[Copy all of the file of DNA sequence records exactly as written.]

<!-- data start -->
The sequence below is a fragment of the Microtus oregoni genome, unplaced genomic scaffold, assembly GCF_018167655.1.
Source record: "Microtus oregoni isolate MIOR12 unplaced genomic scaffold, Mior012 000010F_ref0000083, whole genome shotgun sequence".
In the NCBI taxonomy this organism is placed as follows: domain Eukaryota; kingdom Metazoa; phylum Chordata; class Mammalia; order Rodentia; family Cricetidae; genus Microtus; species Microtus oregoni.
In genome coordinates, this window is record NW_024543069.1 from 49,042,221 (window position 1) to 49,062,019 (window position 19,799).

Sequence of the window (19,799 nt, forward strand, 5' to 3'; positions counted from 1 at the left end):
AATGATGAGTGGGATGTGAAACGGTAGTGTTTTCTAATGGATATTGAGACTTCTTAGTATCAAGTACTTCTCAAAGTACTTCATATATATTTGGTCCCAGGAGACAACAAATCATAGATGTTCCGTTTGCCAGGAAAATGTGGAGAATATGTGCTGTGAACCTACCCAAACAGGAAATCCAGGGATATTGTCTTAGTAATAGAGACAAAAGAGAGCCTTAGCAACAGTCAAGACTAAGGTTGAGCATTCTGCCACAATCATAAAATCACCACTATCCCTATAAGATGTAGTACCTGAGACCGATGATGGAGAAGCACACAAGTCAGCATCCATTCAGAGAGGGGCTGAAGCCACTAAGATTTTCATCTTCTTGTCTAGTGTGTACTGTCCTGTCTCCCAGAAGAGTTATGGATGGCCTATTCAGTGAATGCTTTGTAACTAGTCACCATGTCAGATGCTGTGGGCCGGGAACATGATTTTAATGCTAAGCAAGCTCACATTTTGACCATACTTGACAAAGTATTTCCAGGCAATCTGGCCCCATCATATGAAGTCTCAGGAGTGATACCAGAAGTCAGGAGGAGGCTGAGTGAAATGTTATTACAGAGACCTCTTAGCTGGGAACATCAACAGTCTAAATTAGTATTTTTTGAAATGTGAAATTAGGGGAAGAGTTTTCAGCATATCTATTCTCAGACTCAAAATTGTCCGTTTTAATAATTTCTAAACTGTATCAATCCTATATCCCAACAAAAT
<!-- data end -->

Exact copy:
The sequence below is a fragment of the Microtus oregoni genome, unplaced genomic scaffold, assembly GCF_018167655.1.
Source record: "Microtus oregoni isolate MIOR12 unplaced genomic scaffold, Mior012 000010F_ref0000083, whole genome shotgun sequence".
In the NCBI taxonomy this organism is placed as follows: domain Eukaryota; kingdom Metazoa; phylum Chordata; class Mammalia; order Rodentia; family Cricetidae; genus Microtus; species Microtus oregoni.
In genome coordinates, this window is record NW_024543069.1 from 49,042,221 (window position 1) to 49,062,019 (window position 19,799).

Sequence of the window (19,799 nt, forward strand, 5' to 3'; positions counted from 1 at the left end):
AATGATGAGTGGGATGTGAAACGGTAGTGTTTTCTAATGGATATTGAGACTTCTTAGTATCAAGTACTTCTCAAAGTACTTCATATATATTTGGTCCCAGGAGACAACAAATCATAGATGTTCCGTTTGCCAGGAAAATGTGGAGAATATGTGCTGTGAACCTACCCAAACAGGAAATCCAGGGATATTGTCTTAGTAATAGAGACAAAAGAGAGCCTTAGCAACAGTCAAGACTAAGGTTGAGCATTCTGCCACAATCATAAAATCACCACTATCCCTATAAGATGTAGTACCTGAGACCGATGATGGAGAAGCACACAAGTCAGCATCCATTCAGAGAGGGGCTGAAGCCACTAAGATTTTCATCTTCTTGTCTAGTGTGTACTGTCCTGTCTCCCAGAAGAGTTATGGATGGCCTATTCAGTGAATGCTTTGTAACTAGTCACCATGTCAGATGCTGTGGGCCGGGAACATGATTTTAATGCTAAGCAAGCTCACATTTTGACCATACTTGACAAAGTATTTCCAGGCAATCTGGCCCCATCATATGAAGTCTCAGGAGTGATACCAGAAGTCAGGAGGAGGCTGAGTGAAATGTTATTACAGAGACCTCTTAGCTGGGAACATCAACAGTCTAAATTAGTATTTTTTGAAATGTGAAATTAGGGGAAGAGTTTTCAGCATATCTATTCTCAGACTCAAAATTGTCCGTTTTAATAATTTCTAAACTGTATCAATCCTATATCCCAACAAAAT